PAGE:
I was 13 years old when I witnessed a revolutionary moment in Egypt's history. On June 24th, 2012, Mohamed Morsi an obscure engineer from Egypt's Muslim Brotherhood, had won a narrow victory over Mubarak era Prime Minister Ahmed Shafik in Egypt's first democratic election.
When the news broke out, Tahrir Square, the birthplace of the Egyptian Revolution, exploded with so much joy that it felt like the whole country shook a little. Cars honked, fire works went off and complete strangers hugged each other.
I remember my Mubarak Era grandmother saying: "The Election of Morsi is a sign of the day of judgement, he is the son of farmers and of low social status, How could such a man become the president of Egypt"?
When my grandmother said this, I felt overjoyed that an average citizen like Morsi could spit in the face of Egypt's class inequalities.
The paradox of a young secular Egyptian like me who dreaded going to the mosque with family members feeling excited about a Muslim Brotherhood candidate illustrates how much the rampant corruption and cruelty of Egyptian society can bring people together. Yes, I would have much preferred a liberal take office, but that was all besides the point.
For the first in the country's long history, Egyptians had participated in a mass democratic election that sparked much needed political discourses about the role of women, religion and the military in modern Egyptian society. This level of political engagement was simply unprecedented in the country's long history.
Egyptian TV, which was always limited in its freedom, began curating exhilarating and fierce political discourses that encouraged citizens to freely debate their vision for a new modern state.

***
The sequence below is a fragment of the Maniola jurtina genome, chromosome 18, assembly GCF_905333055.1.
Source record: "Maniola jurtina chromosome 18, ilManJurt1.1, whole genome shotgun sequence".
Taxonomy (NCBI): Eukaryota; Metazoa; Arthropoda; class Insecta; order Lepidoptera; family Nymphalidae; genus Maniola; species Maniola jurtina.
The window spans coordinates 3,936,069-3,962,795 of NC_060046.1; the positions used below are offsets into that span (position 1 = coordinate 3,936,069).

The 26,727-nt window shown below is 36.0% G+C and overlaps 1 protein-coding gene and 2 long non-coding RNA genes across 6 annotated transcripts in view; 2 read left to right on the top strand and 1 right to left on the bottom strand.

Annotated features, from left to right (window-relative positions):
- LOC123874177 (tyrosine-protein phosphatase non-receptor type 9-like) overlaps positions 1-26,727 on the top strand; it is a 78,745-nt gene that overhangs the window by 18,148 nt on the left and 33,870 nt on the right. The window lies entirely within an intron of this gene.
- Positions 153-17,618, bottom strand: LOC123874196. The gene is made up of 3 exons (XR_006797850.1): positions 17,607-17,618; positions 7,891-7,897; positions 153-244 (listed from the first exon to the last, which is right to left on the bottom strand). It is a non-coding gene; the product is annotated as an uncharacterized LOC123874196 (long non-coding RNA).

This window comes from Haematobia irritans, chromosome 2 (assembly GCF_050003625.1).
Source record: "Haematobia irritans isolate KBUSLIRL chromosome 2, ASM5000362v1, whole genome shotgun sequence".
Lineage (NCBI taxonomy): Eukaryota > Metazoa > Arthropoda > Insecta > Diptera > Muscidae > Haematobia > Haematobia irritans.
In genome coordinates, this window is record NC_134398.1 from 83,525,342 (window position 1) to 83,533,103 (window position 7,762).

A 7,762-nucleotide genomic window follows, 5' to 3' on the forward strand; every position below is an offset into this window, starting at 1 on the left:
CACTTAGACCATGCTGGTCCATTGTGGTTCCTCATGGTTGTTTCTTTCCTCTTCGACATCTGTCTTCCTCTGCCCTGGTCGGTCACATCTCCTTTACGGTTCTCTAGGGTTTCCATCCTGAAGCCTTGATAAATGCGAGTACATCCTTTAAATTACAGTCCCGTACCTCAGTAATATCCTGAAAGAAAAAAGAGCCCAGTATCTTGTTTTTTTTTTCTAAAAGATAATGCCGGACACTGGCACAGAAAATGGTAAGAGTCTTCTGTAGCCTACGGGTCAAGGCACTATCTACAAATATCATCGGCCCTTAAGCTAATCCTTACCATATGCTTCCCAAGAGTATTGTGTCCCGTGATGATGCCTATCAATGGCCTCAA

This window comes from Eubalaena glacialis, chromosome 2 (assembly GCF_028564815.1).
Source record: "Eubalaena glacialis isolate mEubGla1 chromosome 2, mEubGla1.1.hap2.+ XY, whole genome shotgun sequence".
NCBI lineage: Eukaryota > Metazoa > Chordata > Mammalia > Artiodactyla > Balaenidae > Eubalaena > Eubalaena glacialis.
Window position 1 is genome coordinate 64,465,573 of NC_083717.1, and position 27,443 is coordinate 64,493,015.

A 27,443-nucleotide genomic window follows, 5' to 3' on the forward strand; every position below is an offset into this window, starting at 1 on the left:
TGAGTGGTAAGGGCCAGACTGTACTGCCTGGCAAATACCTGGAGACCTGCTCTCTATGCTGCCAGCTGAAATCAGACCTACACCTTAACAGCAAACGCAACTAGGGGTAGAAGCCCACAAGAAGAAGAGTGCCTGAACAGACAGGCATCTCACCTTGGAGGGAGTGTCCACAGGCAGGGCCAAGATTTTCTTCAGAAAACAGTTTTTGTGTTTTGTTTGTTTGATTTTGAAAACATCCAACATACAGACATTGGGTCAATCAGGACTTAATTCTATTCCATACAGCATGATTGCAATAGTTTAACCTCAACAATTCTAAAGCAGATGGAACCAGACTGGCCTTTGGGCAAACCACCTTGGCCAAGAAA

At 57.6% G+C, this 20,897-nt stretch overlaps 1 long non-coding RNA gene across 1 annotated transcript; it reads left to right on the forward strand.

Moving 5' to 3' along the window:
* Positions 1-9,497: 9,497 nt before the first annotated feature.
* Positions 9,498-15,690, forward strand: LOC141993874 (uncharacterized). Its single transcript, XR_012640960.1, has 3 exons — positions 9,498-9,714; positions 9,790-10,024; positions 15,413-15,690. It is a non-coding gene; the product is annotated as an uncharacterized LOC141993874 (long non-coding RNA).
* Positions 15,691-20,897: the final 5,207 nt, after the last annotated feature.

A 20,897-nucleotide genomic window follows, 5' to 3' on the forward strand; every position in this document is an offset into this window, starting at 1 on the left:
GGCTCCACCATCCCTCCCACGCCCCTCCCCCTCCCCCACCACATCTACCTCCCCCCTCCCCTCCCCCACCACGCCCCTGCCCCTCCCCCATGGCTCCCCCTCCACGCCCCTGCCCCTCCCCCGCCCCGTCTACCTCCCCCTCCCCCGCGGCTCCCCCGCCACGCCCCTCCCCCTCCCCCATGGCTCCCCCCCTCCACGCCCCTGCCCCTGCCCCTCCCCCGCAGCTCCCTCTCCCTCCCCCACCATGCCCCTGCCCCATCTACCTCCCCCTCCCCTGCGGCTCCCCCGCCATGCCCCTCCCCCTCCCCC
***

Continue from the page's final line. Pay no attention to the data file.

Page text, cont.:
Debate was not civil per se, but Egyptians were slowly beginning to participate in the building of a new modern Democratic state. For a brief period, Egypt was enjoying the fruits of democracy, such as free speech, freedom to mobilize and intense political engagement through democratic elections.
The election of the country's first democratically elected president was the country's Ne plus ultra in terms of democratic freedoms. Unfortunately, it only took a year for Egypt's crowning democratic achievements to hit Terra Firma.
Clearly, Morsi, was at odds with a deep state and a vast Military apparatus that conspired to guarantee his failure vis-à-vis orchestrated fuel and electricity shortages during his short one year reign.
The Military and State Intelligence apparatus were purposely dividing the country so as to end Egypt's crowning Democratic achievements.
Tragically, it was the the authentic revolutions, such as the disadvantaged youth and liberal Egyptians who poured into Tahrir Square in 2011 that ultimately paid the price for Egypt's failed democratic experiment.
It was the old conservative Muslim Brotherhood and the corrupt military thugs that robbed the youth of the country of their dreams. The youth always pay for the sins of adults.
Morsi and the Muslim Brotherhood played their role in enabling Democratic and Revolution decay. Morsi and the Muslim Brotherhood ideologically resemble Recep Tayyip Erdogan and his Justice and Development Party, in the sense that democracy only applies when they win.
For the year that Morsi was in power, sectarian division between the country's Sunni majority and Shia and Coptic Christian minorities grew noticeably. Governance was clumsy at best and the hybrid between political islam and democracy seemed to only benefit men with greasy beards and not the legitimate Revolutionaries.
It was Morsi and the Muslim Brotherhoods monumental failings that made Egyptians feel destitute, thus, paving the way for the military to take back power once and for all.
Despite Morsi and the Muslim Brotherhood's Authoritarian style of governance and unhealthy alliances with radical Islamist groups, Morsi's tenure was much more democratic than that of the current coup leader and illegitimate President Abdel Fattah El-Sisi.